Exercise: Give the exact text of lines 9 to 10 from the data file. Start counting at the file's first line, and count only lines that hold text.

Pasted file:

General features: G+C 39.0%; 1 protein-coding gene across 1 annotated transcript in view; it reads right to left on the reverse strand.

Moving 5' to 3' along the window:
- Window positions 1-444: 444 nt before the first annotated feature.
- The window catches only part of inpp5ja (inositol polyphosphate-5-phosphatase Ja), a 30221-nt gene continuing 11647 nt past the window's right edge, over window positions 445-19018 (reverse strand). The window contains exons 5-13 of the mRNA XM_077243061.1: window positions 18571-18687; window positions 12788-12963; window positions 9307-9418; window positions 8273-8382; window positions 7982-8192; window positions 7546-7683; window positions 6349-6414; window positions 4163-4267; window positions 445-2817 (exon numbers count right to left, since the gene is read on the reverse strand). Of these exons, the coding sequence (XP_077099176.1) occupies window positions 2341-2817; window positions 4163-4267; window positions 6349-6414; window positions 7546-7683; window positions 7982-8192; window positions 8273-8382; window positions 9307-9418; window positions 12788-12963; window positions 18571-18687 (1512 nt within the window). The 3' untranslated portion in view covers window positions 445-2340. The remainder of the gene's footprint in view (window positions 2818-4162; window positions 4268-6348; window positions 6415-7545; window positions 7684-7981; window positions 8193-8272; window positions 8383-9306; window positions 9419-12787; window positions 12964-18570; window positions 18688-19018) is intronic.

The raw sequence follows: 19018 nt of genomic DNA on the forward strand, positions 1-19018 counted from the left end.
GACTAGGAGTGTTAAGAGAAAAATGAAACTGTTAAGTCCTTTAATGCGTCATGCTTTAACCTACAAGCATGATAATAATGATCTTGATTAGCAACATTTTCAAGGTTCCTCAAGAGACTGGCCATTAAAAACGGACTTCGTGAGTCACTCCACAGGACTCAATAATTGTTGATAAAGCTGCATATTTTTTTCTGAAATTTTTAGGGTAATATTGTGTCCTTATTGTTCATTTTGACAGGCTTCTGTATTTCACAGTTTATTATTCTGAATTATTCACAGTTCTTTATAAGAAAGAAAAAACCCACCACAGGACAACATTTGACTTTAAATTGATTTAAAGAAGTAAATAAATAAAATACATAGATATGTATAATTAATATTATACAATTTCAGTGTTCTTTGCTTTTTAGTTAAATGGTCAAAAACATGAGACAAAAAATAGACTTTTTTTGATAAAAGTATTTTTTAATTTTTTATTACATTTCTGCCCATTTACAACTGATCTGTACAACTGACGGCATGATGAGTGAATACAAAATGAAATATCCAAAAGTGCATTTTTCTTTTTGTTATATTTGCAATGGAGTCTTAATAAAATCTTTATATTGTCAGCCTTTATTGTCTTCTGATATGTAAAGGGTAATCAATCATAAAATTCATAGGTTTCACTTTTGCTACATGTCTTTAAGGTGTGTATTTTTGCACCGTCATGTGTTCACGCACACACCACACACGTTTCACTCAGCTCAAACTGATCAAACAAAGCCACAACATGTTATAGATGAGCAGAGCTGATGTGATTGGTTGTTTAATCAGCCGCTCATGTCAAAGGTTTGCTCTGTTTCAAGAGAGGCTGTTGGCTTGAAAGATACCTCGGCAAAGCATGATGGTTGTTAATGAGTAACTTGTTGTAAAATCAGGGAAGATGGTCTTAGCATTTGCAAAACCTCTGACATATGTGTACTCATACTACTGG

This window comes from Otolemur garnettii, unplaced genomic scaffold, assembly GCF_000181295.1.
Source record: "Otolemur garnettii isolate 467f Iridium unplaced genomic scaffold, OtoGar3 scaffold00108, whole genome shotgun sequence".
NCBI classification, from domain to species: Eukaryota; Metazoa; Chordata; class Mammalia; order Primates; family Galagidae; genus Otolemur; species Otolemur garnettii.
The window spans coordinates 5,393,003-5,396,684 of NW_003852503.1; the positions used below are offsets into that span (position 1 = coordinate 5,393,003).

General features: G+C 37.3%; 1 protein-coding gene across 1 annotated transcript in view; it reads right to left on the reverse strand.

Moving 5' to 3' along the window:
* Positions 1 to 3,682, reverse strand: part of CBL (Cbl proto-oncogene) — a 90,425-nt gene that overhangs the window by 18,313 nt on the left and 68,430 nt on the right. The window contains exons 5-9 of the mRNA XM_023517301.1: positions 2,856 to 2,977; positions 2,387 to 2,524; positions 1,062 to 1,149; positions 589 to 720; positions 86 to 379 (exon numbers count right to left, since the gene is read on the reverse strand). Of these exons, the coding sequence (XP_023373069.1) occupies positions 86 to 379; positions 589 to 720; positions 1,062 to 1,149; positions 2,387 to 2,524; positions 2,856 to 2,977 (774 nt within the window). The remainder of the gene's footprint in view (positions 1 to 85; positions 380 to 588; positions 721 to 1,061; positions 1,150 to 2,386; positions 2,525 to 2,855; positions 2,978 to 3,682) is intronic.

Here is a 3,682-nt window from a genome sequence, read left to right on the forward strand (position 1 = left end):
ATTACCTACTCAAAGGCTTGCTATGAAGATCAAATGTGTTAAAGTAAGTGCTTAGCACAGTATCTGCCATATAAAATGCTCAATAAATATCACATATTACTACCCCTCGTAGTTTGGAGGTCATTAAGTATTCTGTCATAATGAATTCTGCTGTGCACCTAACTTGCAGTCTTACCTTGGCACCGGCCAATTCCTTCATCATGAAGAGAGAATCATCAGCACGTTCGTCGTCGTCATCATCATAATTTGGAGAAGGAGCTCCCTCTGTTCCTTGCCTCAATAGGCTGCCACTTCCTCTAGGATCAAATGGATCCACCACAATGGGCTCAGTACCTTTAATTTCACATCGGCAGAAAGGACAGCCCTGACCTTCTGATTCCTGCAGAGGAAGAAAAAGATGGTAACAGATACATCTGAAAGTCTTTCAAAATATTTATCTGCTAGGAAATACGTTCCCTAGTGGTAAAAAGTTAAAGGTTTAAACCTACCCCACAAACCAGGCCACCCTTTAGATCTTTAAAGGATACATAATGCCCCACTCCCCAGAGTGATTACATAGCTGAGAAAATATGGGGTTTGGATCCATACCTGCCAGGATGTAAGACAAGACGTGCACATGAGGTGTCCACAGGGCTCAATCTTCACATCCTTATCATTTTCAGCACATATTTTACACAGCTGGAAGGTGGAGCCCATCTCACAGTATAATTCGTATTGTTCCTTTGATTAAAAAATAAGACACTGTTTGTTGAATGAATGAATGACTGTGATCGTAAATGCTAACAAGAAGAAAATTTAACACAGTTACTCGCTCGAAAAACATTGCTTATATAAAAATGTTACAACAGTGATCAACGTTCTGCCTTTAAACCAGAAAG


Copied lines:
NCBI classification, from domain to species: Eukaryota; Metazoa; Chordata; class Mammalia; order Primates; family Galagidae; genus Otolemur; species Otolemur garnettii.
The window spans coordinates 5,393,003-5,396,684 of NW_003852503.1; the positions used below are offsets into that span (position 1 = coordinate 5,393,003).